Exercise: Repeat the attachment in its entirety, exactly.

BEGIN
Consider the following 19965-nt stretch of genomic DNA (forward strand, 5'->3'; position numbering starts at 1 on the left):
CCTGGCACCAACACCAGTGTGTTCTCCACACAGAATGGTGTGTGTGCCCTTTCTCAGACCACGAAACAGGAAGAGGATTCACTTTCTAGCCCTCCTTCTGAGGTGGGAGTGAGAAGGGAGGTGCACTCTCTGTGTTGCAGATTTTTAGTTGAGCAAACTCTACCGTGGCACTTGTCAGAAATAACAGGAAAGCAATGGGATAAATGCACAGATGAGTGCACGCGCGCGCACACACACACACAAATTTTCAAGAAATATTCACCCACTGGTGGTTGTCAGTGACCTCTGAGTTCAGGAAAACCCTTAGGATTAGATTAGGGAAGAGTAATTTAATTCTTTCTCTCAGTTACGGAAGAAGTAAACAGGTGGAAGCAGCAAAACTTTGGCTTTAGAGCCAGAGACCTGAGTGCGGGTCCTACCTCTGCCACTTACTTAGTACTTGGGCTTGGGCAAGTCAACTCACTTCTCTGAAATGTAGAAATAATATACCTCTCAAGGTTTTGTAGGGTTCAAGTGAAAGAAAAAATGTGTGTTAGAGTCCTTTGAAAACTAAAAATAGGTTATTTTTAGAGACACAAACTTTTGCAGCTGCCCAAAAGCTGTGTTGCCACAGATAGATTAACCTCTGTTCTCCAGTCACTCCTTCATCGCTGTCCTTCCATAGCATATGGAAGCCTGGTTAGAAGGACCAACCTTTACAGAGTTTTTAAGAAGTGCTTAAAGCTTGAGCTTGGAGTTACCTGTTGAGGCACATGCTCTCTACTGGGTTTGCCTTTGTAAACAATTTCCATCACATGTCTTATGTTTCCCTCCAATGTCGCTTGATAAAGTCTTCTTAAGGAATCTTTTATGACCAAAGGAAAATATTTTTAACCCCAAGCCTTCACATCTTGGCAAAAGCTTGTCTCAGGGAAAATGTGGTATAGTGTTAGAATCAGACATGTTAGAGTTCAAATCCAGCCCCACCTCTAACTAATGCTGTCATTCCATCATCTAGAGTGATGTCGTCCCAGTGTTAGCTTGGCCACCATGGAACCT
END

Consider the following 19965-nt stretch of genomic DNA (forward strand, 5'->3'; position numbering starts at 1 on the left):
CCTGGCACCAACACCAGTGTGTTCTCCACACAGAATGGTGTGTGTGCCCTTTCTCAGACCACGAAACAGGAAGAGGATTCACTTTCTAGCCCTCCTTCTGAGGTGGGAGTGAGAAGGGAGGTGCACTCTCTGTGTTGCAGATTTTTAGTTGAGCAAACTCTACCGTGGCACTTGTCAGAAATAACAGGAAAGCAATGGGATAAATGCACAGATGAGTGCACGCGCGCGCACACACACACACAAATTTTCAAGAAATATTCACCCACTGGTGGTTGTCAGTGACCTCTGAGTTCAGGAAAACCCTTAGGATTAGATTAGGGAAGAGTAATTTAATTCTTTCTCTCAGTTACGGAAGAAGTAAACAGGTGGAAGCAGCAAAACTTTGGCTTTAGAGCCAGAGACCTGAGTGCGGGTCCTACCTCTGCCACTTACTTAGTACTTGGGCTTGGGCAAGTCAACTCACTTCTCTGAAATGTAGAAATAATATACCTCTCAAGGTTTTGTAGGGTTCAAGTGAAAGAAAAAATGTGTGTTAGAGTCCTTTGAAAACTAAAAATAGGTTATTTTTAGAGACACAAACTTTTGCAGCTGCCCAAAAGCTGTGTTGCCACAGATAGATTAACCTCTGTTCTCCAGTCACTCCTTCATCGCTGTCCTTCCATAGCATATGGAAGCCTGGTTAGAAGGACCAACCTTTACAGAGTTTTTAAGAAGTGCTTAAAGCTTGAGCTTGGAGTTACCTGTTGAGGCACATGCTCTCTACTGGGTTTGCCTTTGTAAACAATTTCCATCACATGTCTTATGTTTCCCTCCAATGTCGCTTGATAAAGTCTTCTTAAGGAATCTTTTATGACCAAAGGAAAATATTTTTAACCCCAAGCCTTCACATCTTGGCAAAAGCTTGTCTCAGGGAAAATGTGGTATAGTGTTAGAATCAGACATGTTAGAGTTCAAATCCAGCCCCACCTCTAACTAATGCTGTCATTCCATCATCTAGAGTGATGTCGTCCCAGTGTTAGCTTGGCCACCATGGAACCT